The focus of our research is not purely on single-family home areas, but rather on the areas of the “unplanned” suburban regions, also known as periphery, peri-urban zones and/or Zwischenstadt (Sieverts, 1997). These urbanised fragmented and hybrid landscapes are characteristic of forms of residential areas “in which single-family home areas are adjacent to farming areas, and where car showrooms, shopping centres, and equestrian farms are located next to little woods, criss-crossed by motorways and railway tracks lined with noise walls, and where you cannot tell where one city or town ends and another begins”. (Vicenzotti, 2011, p. 15)
Heterogeneous zones (Sieverts 2005, Hauser 2006) that are integrated into cities over time and that are currently being combined to form urban regions (ÖROK, 2015) are the subject of controversial discussion in academic and planning circles. Vera Vicenzotti reviewed the history of this discourse in her publication Zwischenstadt-Diskurs: Eine Analyse zwischen Wildnis, Kulturlandschaft und Stadt (2011) [The Zwischenstadt discourse. An analysis between wilderness, cultural landscape and city]. She categorises the countless views of the Zwischenstadt into three ideological patterns of opponents, enthusiasts and qualifiers. Within such a grid, Intensified Density operates at the level of the qualifiers: “The fundamental attitude of the qualifiers is a positive assessment of suburbanisation processes and the reality of the urbanised landscape. Despite this essential recognition, however, it also detects deficits, particularly with regard to possibilities and conditions of urbanity and quality of life […]”. (Vicenzotti, 2011, p. 87)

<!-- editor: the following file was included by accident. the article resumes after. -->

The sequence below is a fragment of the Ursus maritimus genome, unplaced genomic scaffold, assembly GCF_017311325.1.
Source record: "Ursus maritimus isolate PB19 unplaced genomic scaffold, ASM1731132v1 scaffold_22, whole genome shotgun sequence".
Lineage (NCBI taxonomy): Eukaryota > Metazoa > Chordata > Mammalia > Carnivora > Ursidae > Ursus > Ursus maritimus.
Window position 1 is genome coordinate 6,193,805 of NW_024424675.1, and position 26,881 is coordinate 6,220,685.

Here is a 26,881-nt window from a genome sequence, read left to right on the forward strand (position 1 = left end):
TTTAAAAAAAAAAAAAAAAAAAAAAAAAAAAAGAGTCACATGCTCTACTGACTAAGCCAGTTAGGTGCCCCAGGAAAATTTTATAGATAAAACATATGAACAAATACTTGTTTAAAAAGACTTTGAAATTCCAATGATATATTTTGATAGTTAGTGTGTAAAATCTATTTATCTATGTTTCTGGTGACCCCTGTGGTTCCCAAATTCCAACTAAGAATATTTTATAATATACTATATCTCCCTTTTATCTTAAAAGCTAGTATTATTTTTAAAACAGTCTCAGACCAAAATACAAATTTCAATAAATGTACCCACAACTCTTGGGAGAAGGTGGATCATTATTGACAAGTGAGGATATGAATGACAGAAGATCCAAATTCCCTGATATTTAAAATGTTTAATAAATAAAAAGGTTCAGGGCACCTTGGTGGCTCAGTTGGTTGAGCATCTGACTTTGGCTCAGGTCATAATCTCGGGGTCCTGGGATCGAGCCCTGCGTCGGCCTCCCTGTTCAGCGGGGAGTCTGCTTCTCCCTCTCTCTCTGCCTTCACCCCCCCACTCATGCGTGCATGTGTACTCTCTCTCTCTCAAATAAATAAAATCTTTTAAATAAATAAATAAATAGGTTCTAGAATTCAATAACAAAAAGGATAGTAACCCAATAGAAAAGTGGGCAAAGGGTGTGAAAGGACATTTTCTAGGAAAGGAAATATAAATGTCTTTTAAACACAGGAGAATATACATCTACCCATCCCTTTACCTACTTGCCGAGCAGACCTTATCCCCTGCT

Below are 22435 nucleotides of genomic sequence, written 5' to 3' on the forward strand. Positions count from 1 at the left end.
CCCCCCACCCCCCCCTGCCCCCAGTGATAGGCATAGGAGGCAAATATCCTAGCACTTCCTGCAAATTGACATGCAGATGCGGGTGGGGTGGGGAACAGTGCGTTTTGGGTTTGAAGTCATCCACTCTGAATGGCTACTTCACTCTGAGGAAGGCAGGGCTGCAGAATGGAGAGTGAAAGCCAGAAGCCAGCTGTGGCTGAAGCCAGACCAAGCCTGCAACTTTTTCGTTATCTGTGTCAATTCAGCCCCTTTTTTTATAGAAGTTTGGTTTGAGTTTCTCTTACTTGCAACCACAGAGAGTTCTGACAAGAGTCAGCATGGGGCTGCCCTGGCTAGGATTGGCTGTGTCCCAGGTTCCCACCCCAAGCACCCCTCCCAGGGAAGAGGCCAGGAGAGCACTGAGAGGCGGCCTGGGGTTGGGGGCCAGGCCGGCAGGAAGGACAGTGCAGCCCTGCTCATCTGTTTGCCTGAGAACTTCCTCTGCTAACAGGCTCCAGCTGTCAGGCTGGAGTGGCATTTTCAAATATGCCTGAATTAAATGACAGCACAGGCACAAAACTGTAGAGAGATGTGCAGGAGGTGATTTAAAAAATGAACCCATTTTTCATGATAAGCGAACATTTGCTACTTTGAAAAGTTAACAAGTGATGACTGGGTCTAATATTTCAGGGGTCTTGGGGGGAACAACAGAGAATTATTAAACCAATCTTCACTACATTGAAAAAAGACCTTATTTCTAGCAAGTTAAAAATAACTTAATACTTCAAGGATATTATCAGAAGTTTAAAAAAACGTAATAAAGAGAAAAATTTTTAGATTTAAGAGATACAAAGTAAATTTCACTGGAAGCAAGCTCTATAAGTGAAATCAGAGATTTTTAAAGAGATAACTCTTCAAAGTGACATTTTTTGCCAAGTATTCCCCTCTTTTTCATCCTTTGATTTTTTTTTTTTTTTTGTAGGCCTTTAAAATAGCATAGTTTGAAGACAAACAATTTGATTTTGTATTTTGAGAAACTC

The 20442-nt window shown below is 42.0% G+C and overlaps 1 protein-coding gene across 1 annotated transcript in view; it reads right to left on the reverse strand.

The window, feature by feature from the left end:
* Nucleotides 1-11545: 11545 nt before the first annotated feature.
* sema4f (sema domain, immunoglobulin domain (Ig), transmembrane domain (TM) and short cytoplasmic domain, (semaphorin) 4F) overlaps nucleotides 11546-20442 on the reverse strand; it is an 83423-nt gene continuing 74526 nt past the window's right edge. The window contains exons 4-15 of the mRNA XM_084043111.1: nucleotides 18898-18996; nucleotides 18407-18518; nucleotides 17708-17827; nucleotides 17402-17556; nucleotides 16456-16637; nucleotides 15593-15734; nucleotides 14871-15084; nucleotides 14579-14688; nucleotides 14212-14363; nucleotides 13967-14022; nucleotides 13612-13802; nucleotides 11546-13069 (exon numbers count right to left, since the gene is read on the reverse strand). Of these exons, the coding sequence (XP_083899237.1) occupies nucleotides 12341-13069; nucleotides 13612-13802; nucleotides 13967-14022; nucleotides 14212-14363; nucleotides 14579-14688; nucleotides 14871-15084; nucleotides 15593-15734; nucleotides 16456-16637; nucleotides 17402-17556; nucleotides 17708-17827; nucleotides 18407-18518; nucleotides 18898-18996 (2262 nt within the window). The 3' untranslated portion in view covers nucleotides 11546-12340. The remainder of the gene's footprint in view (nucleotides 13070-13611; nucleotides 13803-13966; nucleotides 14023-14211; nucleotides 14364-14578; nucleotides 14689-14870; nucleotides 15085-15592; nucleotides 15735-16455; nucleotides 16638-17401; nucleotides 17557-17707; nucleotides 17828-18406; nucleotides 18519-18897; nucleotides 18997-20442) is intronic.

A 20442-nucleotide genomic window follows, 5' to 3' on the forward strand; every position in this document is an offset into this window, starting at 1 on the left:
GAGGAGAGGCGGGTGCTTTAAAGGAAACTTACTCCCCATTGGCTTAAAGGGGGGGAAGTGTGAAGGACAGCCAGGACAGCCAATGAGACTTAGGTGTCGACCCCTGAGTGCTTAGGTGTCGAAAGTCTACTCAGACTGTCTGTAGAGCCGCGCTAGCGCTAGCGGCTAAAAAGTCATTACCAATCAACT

Selected project areas are investigated and evaluated with quantitative and qualitative methods as part of the Intensified Density research project. The spatial analyses of the potential areas, the sociocultural environment, building stock, and tangible, existing needs to be fulfilled by the specific selected places are performed by surveying qualities, infrastructure, buildings, stocktaking, etc., in some cases on site. Demographic data and empirical research, for example from the survey of quality of life indicators in the city of Graz, are also incorporated in the analysis.
This data is used to derive general criteria for redensification, for utilising free spaces within an existing development and to analyse spatial and social redensification potentials. The aim is to identify potential locations and sites, primarily leftover plots or unused building land in suburbs / Zwischenstädte / peripheries that are of relevance for the questions under examination in the research project.